It started with Phase 2. Phase 2 is a program that I attend through a local church that supports mothers of school age children. It is like a MOPS group for women with older kids.
At every Phase 2 meeting, we get a free Starbucks drink of our choice. I really wanted a latte, but I couldn’t use my normal sweetener of choice, which is Sugar in the Raw or another similar sugar. I have an aversion to sweeteners, because they are linked to all sorts of illnesses like MS and Alzheimer’s. If there is any part of me that I want in good health when I’m old, it’s my mind. I usually reach for stevia which is not as happy as sugar, but I left my stevia at home on the counter. I looked at my options. I have to poison my body or drink this latte unsweetened. I took a drink of my unsweetened latte. Yuck. Poison it had to be–I grabbed the Splenda.
I made my way to my Phase 2 meeting. I was proud of myself for remaining sugar free. Sure, it was only 9:45, but you have the celebrate even the little successes. I went to sit down at my table, and the table had little chocolates scattered everywhere and a bowl of M&Ms.
I am pretty picky about my chocolate. The chocolate there wasn’t too tempting. It was out of my view. Well, it was until the meeting started. The main speaker introduced herself. Then she said, “We are going to play a fun game. Grab a couple of M&Ms from the bowl and sit them in front of you.” Really? I am trying to avoid sugar, and I have to grab some M&Ms and sit them right in front of me?
Everyone grabbed their M&Ms. I reluctantly reached over and joined them. I sat the M&Ms in front of me. I swear they grew eyes. They were staring at me. I had a hard time understanding what we were supposed to be doing with them, because I felt that they were calling me. Eat me.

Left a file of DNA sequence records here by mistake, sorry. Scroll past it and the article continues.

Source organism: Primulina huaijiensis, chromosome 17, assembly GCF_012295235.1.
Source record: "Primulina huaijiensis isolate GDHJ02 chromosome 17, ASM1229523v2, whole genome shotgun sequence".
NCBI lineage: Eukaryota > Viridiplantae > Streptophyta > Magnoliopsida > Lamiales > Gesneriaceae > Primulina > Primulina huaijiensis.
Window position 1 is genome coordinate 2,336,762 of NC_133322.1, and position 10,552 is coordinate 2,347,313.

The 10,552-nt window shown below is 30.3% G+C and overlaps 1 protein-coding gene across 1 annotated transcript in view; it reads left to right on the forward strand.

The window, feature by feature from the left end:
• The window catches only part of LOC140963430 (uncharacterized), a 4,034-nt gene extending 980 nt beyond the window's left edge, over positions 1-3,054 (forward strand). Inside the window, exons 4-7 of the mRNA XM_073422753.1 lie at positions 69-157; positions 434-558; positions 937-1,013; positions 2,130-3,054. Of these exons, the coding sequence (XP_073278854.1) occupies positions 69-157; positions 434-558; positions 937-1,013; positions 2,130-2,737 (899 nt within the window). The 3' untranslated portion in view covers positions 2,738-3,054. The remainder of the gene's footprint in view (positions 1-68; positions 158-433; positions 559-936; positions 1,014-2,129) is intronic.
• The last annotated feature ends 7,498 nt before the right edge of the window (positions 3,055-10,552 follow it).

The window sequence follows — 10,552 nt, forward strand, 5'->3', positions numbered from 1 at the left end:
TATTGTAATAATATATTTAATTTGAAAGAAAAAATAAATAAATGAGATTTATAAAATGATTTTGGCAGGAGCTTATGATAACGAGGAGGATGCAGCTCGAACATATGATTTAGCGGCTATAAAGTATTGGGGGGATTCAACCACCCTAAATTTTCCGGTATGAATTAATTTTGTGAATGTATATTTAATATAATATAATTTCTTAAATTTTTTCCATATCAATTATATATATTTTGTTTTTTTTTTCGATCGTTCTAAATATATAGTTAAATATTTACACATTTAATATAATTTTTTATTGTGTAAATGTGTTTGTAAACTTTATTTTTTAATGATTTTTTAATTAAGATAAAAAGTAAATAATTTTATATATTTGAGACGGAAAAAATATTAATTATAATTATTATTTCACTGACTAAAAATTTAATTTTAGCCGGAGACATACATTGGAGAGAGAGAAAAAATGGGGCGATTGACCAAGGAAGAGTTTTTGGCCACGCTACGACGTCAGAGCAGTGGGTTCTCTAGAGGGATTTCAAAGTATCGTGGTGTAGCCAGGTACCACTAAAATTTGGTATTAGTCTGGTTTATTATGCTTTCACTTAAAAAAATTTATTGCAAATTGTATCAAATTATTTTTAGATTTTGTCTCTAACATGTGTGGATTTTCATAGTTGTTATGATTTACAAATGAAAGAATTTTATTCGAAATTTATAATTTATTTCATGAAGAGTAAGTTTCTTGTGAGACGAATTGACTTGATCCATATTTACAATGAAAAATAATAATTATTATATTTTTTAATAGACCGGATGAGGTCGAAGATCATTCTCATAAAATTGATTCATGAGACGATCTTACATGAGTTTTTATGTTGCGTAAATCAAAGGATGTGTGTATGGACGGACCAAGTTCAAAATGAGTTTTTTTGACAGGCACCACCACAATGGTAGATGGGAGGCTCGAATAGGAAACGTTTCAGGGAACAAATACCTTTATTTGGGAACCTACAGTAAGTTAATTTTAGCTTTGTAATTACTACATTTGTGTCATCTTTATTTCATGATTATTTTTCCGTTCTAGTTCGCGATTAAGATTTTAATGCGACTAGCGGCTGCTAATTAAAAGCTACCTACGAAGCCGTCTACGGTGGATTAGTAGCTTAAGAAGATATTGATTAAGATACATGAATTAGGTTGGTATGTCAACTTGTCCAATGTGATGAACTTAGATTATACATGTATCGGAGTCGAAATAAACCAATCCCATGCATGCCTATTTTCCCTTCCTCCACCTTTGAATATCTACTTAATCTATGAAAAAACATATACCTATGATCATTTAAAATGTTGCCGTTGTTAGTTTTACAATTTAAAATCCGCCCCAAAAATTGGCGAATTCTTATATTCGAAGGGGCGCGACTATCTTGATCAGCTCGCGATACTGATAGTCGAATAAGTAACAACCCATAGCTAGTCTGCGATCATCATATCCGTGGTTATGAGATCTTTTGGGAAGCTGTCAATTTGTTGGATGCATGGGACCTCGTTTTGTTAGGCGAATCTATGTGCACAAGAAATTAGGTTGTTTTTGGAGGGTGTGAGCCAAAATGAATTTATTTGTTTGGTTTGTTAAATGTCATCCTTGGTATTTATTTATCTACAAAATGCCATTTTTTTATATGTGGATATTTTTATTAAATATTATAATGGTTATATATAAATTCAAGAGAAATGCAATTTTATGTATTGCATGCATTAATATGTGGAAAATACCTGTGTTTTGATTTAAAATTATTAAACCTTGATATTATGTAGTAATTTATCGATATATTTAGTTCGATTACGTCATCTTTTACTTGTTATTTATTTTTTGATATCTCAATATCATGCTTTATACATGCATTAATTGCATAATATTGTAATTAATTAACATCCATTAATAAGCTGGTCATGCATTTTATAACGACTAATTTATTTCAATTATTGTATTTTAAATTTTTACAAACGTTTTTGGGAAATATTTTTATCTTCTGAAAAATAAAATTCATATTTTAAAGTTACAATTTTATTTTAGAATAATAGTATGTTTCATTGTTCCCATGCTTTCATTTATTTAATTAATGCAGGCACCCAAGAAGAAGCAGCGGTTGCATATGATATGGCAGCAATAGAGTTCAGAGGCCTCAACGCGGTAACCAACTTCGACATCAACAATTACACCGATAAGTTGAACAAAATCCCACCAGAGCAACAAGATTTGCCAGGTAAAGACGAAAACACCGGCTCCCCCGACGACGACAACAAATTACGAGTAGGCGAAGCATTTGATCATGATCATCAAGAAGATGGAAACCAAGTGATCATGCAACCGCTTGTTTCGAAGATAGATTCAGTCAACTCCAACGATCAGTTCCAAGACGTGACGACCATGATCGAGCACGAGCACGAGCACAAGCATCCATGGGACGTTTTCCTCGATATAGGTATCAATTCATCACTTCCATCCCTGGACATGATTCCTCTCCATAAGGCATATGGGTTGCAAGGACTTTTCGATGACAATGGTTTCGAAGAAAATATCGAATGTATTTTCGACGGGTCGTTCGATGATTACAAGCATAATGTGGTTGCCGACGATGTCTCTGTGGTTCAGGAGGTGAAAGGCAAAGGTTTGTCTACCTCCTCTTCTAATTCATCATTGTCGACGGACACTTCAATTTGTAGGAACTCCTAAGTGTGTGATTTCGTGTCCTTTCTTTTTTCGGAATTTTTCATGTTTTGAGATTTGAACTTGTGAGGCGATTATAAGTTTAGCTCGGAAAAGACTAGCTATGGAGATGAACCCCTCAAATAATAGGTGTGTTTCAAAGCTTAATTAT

After 20 intense moments with the M&Ms, the game was done. I’m not even sure that I got anything out of it. I quickly grabbed the M&Ms and threw them in my coffee cup and replaced the lid.
I looked at the clock. 10:30. Four hours into the day, and I felt like I wanted to give up. This diet might have to start next Monday. Just kidding. I am ready for this.
I prepared for the beginning of tomorrow’s diet the way any sane future dieter would: I ate all of the foods that I won’t be able to eat on my diet. (Except I didn’t eat any cheesecake. I am kind of sad about that one.) I wouldn’t normally eat this stuff in one sitting, either, but I did today. I have sabotaged myself this way before. Now I have to start the diet or I am going to gain even more weight.
For some reason, when I think about starting a new eating plan, I panic. I have had to sacrifice so much in my life. When we started our family business, I was poor for two years, and then I spend many frugal years paying off the six-figure price tag of debt that we spent starting our business. I had my children earlier that I was expecting, and I put my dreams and career on hold. I have sacrificed so much. I cringe to think that I can’t even eat what I want. I remember how I felt during my former years of starvation. I don’t think I can function effectively while on a diet.
To start off, I am just eliminating sugar. I say “just,” but this is the hardest part. There goes the majority of my comfort foods. I have an aversion to sweeteners, too, so I can’t substitute. I know that I just need to let it go. Why is this so hard?
Wish me good luck. Pray for me. I know that I need to do this, but I am scared.